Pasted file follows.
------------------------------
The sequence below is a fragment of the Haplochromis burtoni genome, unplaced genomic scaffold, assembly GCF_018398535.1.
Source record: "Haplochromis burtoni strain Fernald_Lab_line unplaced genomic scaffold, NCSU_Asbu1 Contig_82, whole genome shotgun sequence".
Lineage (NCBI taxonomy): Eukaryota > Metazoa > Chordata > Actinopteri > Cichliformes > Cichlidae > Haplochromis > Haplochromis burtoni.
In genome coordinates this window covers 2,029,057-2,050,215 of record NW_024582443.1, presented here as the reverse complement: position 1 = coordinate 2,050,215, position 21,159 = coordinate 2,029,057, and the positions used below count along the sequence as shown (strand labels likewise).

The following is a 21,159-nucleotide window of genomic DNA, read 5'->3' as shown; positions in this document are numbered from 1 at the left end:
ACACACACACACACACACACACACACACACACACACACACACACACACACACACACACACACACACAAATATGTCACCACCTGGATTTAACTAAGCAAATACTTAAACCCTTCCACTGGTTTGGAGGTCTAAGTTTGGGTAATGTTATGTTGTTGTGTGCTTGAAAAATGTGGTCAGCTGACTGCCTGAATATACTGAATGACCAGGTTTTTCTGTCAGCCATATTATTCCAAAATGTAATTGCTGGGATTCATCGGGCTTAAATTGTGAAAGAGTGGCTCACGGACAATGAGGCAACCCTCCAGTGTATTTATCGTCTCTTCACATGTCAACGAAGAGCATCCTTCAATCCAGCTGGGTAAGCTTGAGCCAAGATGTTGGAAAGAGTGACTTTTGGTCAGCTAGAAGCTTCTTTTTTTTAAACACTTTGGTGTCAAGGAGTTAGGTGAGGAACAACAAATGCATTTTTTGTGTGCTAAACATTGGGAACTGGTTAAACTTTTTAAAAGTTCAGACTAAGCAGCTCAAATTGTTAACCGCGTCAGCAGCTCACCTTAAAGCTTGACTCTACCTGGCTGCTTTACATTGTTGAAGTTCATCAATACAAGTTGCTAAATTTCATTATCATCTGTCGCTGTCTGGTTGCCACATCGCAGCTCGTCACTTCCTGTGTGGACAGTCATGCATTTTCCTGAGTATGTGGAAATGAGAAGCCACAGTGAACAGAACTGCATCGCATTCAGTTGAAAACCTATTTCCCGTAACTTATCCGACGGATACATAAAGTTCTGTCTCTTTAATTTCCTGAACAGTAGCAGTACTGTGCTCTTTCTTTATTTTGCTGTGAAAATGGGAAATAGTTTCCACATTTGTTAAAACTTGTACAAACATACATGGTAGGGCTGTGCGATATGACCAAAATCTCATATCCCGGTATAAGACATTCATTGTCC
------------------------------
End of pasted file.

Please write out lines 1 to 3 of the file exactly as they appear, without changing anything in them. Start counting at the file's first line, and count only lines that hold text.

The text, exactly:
The sequence below is a fragment of the Haplochromis burtoni genome, unplaced genomic scaffold, assembly GCF_018398535.1.
Source record: "Haplochromis burtoni strain Fernald_Lab_line unplaced genomic scaffold, NCSU_Asbu1 Contig_82, whole genome shotgun sequence".
Lineage (NCBI taxonomy): Eukaryota > Metazoa > Chordata > Actinopteri > Cichliformes > Cichlidae > Haplochromis > Haplochromis burtoni.